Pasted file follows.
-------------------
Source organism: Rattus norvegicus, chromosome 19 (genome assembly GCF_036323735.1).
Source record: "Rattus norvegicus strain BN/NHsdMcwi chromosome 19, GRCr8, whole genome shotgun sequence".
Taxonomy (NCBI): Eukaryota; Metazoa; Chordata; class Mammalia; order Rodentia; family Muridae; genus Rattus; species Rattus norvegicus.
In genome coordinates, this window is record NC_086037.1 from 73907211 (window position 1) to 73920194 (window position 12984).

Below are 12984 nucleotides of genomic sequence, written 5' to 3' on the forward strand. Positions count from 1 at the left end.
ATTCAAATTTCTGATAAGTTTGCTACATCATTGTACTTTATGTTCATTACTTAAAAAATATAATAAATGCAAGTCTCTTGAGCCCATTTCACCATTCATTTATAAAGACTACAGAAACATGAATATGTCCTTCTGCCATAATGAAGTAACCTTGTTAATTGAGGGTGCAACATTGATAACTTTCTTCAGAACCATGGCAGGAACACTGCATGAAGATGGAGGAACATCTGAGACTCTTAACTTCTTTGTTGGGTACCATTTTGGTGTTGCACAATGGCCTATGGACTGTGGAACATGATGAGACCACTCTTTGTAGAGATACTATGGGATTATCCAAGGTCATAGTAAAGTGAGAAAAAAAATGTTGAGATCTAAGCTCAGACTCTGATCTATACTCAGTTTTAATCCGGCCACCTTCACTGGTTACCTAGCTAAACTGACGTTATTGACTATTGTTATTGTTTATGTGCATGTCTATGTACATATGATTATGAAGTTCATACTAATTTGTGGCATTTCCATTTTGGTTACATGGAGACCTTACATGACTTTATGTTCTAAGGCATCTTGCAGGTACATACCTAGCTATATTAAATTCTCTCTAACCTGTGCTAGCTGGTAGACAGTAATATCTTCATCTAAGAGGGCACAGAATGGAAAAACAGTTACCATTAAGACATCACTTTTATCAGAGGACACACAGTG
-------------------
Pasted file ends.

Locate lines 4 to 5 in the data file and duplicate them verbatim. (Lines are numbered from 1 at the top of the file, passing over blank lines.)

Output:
In genome coordinates, this window is record NC_086037.1 from 73907211 (window position 1) to 73920194 (window position 12984).

Below are 12984 nucleotides of genomic sequence, written 5' to 3' on the forward strand. Positions count from 1 at the left end.